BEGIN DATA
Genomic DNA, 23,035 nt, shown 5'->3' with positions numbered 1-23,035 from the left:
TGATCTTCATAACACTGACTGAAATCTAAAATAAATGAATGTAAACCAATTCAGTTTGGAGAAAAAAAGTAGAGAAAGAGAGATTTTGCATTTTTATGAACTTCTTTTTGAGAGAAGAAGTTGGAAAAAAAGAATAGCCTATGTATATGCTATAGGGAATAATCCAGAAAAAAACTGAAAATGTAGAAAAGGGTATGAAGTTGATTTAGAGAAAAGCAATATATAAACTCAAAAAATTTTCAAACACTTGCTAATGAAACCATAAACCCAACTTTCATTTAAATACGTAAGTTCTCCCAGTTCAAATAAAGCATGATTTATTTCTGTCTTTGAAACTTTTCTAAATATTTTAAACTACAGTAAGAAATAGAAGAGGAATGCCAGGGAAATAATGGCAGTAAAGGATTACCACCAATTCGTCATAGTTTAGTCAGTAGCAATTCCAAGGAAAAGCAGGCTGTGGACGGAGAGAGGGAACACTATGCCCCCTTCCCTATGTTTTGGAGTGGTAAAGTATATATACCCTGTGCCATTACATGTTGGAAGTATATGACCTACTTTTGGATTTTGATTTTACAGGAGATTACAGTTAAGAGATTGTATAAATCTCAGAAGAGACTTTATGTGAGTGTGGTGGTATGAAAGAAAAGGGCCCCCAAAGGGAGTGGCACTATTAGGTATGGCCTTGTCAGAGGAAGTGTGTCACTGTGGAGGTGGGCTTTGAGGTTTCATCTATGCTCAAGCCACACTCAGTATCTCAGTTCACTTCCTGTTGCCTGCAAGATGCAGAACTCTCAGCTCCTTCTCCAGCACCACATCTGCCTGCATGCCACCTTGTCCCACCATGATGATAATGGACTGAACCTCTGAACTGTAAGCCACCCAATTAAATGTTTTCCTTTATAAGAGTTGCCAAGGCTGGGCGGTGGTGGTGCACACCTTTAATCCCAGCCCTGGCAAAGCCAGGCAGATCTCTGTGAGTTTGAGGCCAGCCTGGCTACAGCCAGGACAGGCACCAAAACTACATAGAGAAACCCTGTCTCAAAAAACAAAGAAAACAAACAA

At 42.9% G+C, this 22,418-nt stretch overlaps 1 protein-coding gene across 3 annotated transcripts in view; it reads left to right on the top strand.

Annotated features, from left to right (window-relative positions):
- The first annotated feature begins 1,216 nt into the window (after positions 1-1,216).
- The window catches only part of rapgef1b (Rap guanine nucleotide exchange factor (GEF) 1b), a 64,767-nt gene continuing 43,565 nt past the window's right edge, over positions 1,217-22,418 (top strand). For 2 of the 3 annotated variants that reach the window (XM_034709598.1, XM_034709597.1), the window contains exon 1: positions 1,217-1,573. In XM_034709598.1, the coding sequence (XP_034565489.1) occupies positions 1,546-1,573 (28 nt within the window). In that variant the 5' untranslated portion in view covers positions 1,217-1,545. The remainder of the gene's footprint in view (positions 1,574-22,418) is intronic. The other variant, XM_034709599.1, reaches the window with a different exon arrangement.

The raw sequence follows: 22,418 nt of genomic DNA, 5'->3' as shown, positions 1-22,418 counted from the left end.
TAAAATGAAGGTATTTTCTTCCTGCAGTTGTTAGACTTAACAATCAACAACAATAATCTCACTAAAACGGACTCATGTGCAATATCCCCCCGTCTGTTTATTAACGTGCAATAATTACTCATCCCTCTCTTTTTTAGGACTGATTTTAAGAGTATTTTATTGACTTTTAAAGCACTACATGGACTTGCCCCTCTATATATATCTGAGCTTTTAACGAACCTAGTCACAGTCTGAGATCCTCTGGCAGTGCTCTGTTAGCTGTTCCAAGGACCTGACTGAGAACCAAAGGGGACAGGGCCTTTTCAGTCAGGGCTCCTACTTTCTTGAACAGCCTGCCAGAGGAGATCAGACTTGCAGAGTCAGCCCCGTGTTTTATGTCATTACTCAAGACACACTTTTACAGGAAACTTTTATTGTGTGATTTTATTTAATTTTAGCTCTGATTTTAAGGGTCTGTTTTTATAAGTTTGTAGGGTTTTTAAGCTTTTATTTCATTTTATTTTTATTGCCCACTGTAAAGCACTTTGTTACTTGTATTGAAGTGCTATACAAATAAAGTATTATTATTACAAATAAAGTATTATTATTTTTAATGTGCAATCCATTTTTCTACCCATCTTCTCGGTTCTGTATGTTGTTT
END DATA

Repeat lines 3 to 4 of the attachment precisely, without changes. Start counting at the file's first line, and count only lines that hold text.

At 42.9% G+C, this 22,418-nt stretch overlaps 1 protein-coding gene across 3 annotated transcripts in view; it reads left to right on the top strand.

Annotated features, from left to right (window-relative positions):